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Panel: Rob Simon
Media: Bryan Goodman

There are no U.S. federal standards regulating upholstered furnishings. However, the Consumer Products Safety Commission (CSPC) is in the process of drafting federal safety standards for these products.

In 1975, with the implementation of Technical Bulletin 117 (TB 117), California became the first state to set some flammability requirements for upholstered furniture paddings, and it is still the only state with fire safety regulations for upholstered furniture. California’s TB 117 requires upholstered furniture paddings to withstand 12 seconds of an open flame without spreading the flame.

In the United States, fire codes set by the International Fire Code and the National Fire Protection Association (NFPA), and the NFPA’s Life Safety Code require that upholstered furniture in health care facilities and university and college dormitories without building sprinkler systems, and all detention facilities must meet the requirements of California Technical Bulletin 133. This standard requires upholstered furniture to meet certain thresholds for heat release. Those same locations are required by these codes to comply with a test for cigarette smoldering.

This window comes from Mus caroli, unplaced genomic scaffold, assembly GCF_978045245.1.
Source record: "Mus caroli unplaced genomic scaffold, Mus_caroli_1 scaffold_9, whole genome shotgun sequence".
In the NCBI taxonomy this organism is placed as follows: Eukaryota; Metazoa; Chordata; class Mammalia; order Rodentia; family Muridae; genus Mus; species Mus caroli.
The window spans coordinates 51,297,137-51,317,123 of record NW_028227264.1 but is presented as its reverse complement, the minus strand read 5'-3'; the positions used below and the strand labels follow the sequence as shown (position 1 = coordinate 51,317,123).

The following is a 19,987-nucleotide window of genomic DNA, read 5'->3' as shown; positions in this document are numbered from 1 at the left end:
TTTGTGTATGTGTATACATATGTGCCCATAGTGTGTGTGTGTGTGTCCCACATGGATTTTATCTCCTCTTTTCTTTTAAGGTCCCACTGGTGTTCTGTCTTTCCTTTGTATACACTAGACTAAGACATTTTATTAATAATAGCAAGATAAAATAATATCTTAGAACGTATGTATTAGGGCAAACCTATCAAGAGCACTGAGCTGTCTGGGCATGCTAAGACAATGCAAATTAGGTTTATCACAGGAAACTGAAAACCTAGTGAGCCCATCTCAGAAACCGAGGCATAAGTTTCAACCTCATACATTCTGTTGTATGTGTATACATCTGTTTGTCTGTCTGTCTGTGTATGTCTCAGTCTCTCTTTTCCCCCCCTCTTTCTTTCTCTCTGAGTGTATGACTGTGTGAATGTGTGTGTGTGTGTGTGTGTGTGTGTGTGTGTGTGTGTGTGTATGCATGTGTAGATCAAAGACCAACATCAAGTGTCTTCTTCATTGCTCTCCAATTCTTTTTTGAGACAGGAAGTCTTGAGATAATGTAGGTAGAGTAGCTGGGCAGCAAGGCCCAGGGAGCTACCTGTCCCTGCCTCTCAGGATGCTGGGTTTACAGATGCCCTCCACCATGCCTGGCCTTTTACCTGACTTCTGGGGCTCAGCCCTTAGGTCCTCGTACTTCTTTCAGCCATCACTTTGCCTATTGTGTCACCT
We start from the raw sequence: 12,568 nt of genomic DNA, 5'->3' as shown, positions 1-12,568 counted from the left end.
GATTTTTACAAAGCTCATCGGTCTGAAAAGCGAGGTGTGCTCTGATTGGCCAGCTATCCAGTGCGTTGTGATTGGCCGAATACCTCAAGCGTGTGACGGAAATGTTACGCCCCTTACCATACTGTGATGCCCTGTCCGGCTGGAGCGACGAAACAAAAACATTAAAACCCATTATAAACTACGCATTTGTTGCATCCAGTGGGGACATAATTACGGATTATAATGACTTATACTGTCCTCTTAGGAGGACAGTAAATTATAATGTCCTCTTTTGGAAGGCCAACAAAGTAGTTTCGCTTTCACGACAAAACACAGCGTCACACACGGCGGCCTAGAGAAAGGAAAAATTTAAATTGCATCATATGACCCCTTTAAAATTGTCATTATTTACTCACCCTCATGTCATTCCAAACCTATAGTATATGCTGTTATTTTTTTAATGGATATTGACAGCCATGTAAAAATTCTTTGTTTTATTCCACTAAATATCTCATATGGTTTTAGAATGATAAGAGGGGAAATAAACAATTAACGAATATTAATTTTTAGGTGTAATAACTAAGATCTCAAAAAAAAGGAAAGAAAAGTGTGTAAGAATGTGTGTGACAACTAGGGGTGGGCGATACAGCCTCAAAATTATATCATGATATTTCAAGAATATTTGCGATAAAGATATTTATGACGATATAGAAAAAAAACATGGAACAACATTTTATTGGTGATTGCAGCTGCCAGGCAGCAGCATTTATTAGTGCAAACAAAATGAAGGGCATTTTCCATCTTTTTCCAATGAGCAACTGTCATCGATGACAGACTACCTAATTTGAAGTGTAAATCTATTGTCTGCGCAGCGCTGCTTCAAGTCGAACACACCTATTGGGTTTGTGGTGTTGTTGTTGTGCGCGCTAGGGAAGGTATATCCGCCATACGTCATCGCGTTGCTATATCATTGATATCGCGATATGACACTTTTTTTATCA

For residential upholstered furniture, manufacturers, who are members of the Upholstered Furniture Action Council (UFAC), voluntarily comply with the UFAC smoldering test, which tests upholstery’s resistance to ignition from smoldering cigarettes.

Mattresses used in homes, including youth and crib mattresses, must meet two federal flammability standards set by the CPSC. The first, 16 CFR 1633, is a test that measures heat release when mattresses are exposed to an open flame. The second, 16 CFR 1632, tests mattress components to ignition from smoldering cigarettes and it applies to all mattresses. 

In 1988, the UK enacted the Furniture and Furnishings (Fire) (Safety) Regulations, a strict set of regulations requiring all upholstery fabrics and polyurethane foams used in upholstered furniture (domestic and commercial) to meet fire tests. In 1989, the requirements were extended to other filling materials and in 1993 to mattresses. The regulation set flammability requirements based on both smoldering (cigarette) and flaming ignition tests. Fabrics had to meet a match ignition test while foams had to meet a test with a larger ignition source: a wood crib. The tests required no ignition or very low flame spread.

A December 2009 report, commissioned in the U.K. by the Consumer and Competition Policy Directorate of the Department for Business, Innovation and Skills (BIS), examined the effectiveness of that nation’s flammability standards for furniture and furnishings. An analysis of fire data offered a strong endorsement of the regulations and the use of flame retardants they require. The report found: “Both the number and lethality of F&F (furniture and furnishings regulations) fires rose before the introduction of the regulations and fell afterwards.” According to BIS, “the reduction in the rate and lethality of F&F fires was estimated to equate to 54 lives saved per year, 780 fewer casualties per year and 1065 fewer fires per year in the period 2003-2007.” Learn more about the protective benefits of flame retardants.

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